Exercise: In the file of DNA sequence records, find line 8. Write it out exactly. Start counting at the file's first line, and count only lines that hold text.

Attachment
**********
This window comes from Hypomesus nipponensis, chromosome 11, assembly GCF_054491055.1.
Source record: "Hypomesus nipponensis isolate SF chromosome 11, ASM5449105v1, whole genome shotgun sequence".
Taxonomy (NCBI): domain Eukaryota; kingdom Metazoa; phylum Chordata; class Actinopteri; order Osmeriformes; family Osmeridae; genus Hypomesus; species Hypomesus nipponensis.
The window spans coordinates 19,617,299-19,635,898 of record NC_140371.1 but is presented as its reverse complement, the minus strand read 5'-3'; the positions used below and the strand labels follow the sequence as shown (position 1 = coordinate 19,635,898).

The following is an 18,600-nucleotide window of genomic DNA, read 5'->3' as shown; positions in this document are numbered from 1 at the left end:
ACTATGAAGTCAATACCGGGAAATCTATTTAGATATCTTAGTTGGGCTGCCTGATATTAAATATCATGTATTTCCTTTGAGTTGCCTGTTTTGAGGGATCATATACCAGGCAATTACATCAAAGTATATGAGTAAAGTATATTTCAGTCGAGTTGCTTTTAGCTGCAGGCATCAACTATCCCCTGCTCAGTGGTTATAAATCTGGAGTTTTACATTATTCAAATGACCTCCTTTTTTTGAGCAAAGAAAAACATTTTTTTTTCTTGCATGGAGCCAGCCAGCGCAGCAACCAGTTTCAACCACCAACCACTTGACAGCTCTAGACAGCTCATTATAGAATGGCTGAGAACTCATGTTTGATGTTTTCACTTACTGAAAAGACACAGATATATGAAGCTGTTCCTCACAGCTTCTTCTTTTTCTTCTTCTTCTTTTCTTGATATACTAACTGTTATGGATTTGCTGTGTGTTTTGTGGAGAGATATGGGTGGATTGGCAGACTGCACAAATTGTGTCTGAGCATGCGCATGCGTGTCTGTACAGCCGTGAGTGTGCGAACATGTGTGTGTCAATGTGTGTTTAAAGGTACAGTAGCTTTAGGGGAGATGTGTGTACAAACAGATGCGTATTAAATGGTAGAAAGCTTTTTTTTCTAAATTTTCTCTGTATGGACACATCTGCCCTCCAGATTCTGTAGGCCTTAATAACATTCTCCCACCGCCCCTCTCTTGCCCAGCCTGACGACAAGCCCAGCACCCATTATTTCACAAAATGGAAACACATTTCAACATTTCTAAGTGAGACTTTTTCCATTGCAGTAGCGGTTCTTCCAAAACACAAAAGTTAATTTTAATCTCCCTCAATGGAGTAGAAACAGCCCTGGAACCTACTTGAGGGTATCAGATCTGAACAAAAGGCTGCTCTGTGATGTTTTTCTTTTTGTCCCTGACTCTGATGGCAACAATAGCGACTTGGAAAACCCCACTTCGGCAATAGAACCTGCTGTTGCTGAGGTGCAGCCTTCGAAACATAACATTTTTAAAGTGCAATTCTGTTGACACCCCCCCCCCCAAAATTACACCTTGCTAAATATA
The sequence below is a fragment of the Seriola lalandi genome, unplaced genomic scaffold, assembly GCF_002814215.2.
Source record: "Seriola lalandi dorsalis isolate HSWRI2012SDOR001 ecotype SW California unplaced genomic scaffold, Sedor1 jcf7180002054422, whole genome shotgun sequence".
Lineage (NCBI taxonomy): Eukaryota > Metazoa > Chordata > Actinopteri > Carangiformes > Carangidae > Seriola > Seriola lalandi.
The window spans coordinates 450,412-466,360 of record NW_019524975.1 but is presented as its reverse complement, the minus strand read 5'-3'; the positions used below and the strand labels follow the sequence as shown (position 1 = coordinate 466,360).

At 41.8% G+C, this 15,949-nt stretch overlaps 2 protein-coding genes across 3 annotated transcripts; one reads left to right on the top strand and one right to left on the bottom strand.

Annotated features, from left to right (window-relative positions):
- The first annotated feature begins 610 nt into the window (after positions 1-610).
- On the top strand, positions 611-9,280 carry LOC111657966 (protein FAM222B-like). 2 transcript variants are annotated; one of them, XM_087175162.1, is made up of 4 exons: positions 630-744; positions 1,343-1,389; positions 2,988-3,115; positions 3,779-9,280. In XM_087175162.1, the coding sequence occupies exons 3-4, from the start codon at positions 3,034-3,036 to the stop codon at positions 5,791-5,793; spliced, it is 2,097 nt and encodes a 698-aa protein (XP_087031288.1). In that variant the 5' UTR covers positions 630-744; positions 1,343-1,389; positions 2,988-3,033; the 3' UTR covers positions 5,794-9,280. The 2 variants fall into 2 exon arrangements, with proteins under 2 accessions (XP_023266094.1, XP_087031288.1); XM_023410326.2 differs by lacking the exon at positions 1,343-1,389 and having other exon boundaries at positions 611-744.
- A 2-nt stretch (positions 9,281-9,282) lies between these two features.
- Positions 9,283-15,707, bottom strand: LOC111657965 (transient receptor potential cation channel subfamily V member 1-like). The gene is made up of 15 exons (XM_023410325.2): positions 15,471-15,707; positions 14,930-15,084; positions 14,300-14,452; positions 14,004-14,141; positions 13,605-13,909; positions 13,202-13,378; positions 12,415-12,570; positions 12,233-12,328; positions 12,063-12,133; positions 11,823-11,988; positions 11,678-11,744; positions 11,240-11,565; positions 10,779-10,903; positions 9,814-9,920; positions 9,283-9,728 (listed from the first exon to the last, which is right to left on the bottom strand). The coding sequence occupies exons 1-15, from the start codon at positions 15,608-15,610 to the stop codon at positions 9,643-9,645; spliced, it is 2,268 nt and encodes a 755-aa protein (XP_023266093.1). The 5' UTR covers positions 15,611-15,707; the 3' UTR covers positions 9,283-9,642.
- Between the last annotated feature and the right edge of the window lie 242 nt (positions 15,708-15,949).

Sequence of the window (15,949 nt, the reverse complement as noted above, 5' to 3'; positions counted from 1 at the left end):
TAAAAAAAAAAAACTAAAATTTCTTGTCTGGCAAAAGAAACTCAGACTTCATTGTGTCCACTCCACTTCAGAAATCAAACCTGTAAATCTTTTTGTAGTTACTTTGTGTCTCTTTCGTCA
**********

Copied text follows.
Source record: "Seriola lalandi dorsalis isolate HSWRI2012SDOR001 ecotype SW California unplaced genomic scaffold, Sedor1 jcf7180002054422, whole genome shotgun sequence".